by Sonne T. Hart on February 18, 2011 · 3 comments

Rejection, however one wants to sugarcoat it, it is what it is, and it hurts. I’ve heard that many lessons, oft times missed, come with failing or being rejected. So, whatever you’re working to accomplish, hang in there, rejection is just a word, erase it, delete it and keep trying. Succeeding is somewhat the same as tackling a set of stairs or climbing a high hill. You start at the bottom and work at going up. Some hills are rocky, some steps are uneven. If the prize at the top is what your heart desires, then stepping higher or moving some rocks is worth all the hard work to achieving the apex.

Some of the most extraordinary prose ever put on paper was rejected. Zane Grey for instance, one of my favorites of bygone days was turned down by dozens of publishers, saying his books would never find an audience. He self-published his first book, and eventually was picked up by Harper Brothers Publishers. Zane Grey went on to write sixty-nine books during his career.

What about Louisa May Alcott? Louisa was told to stick to teaching. I’m thinking that publisher later kicked himself every way to Sunday. William Faulkner’s book Sanctuary was called unpublishable. In 1949 Faulkner won The Nobel Prize in Literature “for his powerful and artistically unique contribution to the modern American novel.”

John Grisham’s novel A Time to Kill was rejected by sixteen (16) publishers before finding an agent who eventually rejected him as well. Today his books stay on the NY Times best seller list for months and most have traveled the golden path to Hollywood and made into high grossing movies.

Last but not least there’s the great Dr. Seuss, loved by millions of children and adults alike. For years Dr. Seuss was, has been, and is my inspiration to keep writing. Ten years ago I had just gotten another one of those three line rejection notices from a New York agent, saying thanks, but no thanks. Needless to say, I was dejected, feeling a little sorry, no make that a lot sorry, for myself when I picked up the daily paper. In that paper was a quote that caught my eye, “Never give up, Dr. Seuss tried 23 times to get his first children’s book published.” I cut the quote from the paper, and taped it to my monitor where it has stayed for many years.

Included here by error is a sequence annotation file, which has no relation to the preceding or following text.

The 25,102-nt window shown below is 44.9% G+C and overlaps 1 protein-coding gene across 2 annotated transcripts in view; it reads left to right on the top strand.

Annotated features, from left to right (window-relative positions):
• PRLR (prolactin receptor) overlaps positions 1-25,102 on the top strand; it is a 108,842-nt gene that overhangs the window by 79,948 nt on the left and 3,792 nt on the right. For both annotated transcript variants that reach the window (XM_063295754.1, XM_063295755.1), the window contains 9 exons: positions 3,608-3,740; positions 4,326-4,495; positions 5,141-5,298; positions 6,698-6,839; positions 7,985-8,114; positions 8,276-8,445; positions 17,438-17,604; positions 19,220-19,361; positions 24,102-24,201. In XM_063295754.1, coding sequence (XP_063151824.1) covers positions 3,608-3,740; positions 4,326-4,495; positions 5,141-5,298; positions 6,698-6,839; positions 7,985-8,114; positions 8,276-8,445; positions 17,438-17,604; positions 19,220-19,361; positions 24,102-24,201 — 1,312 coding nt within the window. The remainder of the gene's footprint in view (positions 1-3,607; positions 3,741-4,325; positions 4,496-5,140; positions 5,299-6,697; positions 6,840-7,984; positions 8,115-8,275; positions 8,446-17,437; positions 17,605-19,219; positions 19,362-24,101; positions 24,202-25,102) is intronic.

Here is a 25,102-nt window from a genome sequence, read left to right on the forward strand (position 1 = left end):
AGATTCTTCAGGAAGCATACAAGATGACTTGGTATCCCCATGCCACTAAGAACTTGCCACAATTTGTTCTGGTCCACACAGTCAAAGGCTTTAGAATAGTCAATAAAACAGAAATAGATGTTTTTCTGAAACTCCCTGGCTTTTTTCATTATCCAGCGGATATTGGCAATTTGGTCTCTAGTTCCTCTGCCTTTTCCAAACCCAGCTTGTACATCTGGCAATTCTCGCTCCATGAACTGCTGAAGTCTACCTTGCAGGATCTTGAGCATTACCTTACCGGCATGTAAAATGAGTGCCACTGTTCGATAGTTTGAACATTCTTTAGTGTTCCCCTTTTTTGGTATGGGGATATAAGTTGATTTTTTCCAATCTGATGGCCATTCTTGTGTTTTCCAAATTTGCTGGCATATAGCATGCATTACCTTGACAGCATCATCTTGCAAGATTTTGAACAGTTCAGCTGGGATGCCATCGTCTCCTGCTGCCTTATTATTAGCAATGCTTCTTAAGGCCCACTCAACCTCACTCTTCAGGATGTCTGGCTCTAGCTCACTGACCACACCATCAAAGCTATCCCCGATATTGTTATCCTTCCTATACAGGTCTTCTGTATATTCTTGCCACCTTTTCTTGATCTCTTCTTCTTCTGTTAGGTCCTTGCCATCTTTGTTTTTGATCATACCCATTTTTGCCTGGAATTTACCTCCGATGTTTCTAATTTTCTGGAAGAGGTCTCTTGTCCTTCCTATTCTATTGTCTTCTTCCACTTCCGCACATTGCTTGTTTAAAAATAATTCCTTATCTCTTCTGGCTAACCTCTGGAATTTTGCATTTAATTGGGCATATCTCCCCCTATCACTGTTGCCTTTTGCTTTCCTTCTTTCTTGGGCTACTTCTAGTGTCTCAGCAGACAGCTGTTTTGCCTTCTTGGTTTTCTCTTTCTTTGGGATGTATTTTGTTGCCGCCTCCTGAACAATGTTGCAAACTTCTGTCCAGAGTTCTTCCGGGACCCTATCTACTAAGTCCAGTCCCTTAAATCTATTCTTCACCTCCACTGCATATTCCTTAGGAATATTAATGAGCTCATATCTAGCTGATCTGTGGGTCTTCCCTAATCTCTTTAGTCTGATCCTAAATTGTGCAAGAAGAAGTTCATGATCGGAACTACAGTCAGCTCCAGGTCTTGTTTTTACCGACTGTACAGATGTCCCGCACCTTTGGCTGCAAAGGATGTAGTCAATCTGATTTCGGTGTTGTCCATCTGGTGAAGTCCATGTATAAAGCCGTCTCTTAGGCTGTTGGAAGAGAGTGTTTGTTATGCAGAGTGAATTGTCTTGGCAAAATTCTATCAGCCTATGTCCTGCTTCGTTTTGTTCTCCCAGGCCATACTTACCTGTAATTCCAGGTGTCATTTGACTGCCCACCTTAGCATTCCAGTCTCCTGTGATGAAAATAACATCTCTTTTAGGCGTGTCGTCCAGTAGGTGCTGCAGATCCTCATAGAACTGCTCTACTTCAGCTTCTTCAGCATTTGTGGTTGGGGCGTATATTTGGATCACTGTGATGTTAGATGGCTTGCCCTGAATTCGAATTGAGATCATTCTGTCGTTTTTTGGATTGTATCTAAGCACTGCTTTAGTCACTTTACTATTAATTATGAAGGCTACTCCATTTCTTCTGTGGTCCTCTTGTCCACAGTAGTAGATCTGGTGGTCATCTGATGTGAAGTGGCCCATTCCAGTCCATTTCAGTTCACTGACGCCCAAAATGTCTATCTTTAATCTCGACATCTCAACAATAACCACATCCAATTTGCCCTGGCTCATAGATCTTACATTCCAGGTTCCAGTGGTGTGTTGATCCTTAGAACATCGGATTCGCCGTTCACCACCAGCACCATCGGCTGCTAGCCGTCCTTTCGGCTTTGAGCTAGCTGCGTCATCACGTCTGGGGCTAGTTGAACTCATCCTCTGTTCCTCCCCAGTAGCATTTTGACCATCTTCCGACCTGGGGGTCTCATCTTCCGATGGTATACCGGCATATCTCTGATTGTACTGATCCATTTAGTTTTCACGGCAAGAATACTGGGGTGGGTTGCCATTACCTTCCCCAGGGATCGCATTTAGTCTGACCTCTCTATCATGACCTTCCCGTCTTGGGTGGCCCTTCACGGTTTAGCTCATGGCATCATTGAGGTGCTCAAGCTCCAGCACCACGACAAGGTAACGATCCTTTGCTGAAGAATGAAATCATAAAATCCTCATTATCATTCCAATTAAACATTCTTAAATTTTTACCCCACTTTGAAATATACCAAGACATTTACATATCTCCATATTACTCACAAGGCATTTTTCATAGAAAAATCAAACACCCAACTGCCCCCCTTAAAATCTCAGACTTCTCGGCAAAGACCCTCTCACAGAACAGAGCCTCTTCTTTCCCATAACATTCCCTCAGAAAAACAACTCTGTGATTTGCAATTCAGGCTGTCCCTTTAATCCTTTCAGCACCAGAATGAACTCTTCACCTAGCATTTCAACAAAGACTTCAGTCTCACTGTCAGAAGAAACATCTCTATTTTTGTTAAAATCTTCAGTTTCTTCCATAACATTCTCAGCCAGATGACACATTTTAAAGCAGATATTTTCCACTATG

These gems of inspiration are not only for writers, but for everyone. To borrow a quote from my daughter’s, Lisa Capehart, website, “It is never too late to be what you might have been.” George Eliot

Sandy February 18, 2011 at 3:19 PM

Persistence does pay off, Sonne. I worked for twenty years before becoming published with a publisher who soon after closed its doors.

I was lucky to find another publisher soon after. The best thing that happened to me is that I joined a huge on-line critique group, and a New York editor read some of my work there. She offered to mentor me for free. It was meant to be because with her help I became published.

Persistence is key.

Staci Capehart February 20, 2011 at 11:12 PM

Great post Dearest!!
I believe where there is a will, there is a way. We have to work to achieve our goals and with persistence and tenacity….you can succeed!

Rejection is just a 9 letter word….same as Completed! <3

Diana Bragg February 22, 2011 at 1:18 AM

Sonne, Loved your site. Your writing is superb. I foresee a number one seller in your future. I formed this opinion just by reading your blog. Can’t wait to read Heros.


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